Tuesday, May 12, 2015

The Role of the DJ: How to Break Boundaries in Electronic Dance Music

The popularization of electronic dance music and DJing in the past decade raises questions about music and culture. Today’s music scene is increasingly linked with technology in all facets of production, performance, and promotion. Technology and the internet create unprecedented challenges and opportunities for musicians. The role of the DJ is a controversial topic in online communities today. The role of the DJ is unique and constantly changing.

What is a DJ’s Role in Today’s Dance Music Festivals?

Michelle Lhooq’s article about the the role of the DJ in festivals raises a number of important questions about electronic dance music performance. An increasing number of artists in the past decade have approached their careers as a persona rather than a musician. This is directly related to the commercialization of electronic dance music.

I would like to respond by opening a discussion about ways to be the best DJ, performer, and musician that you can be. There is a wide spectrum of DJs and different philosophies about DJing. I’ve spent time at Northwestern University studying music and learning from DJs in the Chicago area. I am still trying to wrap my head around this constantly evolving art.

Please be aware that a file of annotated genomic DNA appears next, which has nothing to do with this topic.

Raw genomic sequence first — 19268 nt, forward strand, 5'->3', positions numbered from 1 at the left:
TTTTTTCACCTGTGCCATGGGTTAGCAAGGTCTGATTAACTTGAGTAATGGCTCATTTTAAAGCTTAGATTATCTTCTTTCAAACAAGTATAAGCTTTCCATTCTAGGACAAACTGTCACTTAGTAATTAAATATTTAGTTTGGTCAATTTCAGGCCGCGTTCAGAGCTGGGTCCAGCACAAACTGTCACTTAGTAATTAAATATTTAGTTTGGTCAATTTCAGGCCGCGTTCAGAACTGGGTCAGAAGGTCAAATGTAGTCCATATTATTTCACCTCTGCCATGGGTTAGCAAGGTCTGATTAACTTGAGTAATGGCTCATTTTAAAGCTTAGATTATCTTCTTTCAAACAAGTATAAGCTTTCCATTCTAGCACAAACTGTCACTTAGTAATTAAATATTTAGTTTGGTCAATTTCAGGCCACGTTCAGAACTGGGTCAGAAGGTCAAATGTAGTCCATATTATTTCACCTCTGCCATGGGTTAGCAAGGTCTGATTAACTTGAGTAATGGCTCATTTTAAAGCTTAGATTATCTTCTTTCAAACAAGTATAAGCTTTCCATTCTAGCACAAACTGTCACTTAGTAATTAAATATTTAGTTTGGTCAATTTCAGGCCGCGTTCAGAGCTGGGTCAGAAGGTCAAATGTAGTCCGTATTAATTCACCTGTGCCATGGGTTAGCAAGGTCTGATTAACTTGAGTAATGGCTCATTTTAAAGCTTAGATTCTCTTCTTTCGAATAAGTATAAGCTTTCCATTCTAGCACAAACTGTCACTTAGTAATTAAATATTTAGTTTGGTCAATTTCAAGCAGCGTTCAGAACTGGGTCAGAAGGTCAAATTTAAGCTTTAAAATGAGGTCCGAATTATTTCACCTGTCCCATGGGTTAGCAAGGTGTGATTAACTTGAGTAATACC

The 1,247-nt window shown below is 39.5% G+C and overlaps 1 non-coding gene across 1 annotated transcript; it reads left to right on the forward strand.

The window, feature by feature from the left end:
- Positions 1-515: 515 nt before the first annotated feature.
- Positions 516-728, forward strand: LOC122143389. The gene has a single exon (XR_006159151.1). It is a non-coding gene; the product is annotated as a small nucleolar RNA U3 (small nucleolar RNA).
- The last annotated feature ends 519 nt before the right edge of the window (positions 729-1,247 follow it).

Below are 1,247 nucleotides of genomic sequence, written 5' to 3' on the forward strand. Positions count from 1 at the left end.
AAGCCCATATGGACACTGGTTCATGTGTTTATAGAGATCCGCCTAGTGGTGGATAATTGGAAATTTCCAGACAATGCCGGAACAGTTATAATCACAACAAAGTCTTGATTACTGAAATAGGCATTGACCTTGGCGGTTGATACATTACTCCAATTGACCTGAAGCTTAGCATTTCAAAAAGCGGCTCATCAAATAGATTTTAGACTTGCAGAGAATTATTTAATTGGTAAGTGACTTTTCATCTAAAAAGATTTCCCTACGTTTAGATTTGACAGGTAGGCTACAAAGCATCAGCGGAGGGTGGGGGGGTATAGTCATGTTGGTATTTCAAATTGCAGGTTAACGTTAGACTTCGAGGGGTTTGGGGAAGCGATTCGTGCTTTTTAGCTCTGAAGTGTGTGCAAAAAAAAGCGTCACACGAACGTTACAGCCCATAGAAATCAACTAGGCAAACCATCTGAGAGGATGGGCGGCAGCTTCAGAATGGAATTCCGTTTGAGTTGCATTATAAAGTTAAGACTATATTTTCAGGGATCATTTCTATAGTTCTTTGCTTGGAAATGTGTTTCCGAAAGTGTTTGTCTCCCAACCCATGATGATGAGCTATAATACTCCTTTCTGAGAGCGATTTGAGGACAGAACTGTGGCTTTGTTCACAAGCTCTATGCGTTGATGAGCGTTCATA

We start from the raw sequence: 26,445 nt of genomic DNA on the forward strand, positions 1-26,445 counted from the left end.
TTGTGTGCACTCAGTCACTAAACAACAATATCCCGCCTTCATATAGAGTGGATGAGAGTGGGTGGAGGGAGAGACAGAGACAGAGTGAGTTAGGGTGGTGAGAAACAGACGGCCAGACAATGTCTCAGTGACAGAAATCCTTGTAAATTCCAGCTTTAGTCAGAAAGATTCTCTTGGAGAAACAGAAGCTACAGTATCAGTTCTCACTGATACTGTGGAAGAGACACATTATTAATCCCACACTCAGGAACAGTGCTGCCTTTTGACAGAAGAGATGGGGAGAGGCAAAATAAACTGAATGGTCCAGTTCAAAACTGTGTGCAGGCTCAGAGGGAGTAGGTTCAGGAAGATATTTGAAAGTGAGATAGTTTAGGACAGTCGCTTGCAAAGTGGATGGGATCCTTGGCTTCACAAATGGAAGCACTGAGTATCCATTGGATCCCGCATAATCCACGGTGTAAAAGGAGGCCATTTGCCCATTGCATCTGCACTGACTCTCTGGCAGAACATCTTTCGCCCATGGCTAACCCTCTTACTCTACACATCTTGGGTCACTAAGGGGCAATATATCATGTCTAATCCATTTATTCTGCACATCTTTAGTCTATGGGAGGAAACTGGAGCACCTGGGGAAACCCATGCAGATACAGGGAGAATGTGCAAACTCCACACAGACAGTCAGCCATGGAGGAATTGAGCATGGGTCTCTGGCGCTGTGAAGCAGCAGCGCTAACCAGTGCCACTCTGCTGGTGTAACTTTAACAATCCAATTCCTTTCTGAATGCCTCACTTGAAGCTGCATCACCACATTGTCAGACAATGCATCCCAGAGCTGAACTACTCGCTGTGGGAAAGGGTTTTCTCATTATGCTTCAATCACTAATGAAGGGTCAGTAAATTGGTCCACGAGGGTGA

Everyone has their own definition of a DJ and their own priorities as a performer. DJs have unprecedented material at their disposal. And they have unprecedented flexibility as a performer. The one thing that really stands out and draws me to DJing is the fact that you have so much flexibility. You can play any music you want. This has not been possible to the same extent prior to the internet. 

When I started DJing, my mentors emphasized mixing different material and formats. Ryan Keesling (Searchl1te) and Madrid Perry (DJ Madrid) taught me that it is our duty as a DJ to bring together unexpected and otherwise unrelated styles of music. This advice resonated with me over the years. 

I hope that budding DJs, big name artists, and music enthusiasts alike think more critically about music. And the social and cultural implications of music. Recognize different priorities of performers, audiences, and venues. Find new ways to explore space and time. And experiment with the unfamiliar. At the end of the day, your music is your craft. It really shows when you stay true to yourself. 

Lucas Messore is a music producer, guitarist, and DJ from Miami. He is currently a senior at the Northwestern University Bienen School of Music. Lucas is involved in Street Beat - the electronic and hip/hop radio show on 89.3 FM WNUR. 

1 comment:

  1. So far we have talked about the "front of house" elements of a festival, but have neglected the good work that goes on behind the scenes. Without power any festival would never get off the ground.see more at-house music festivals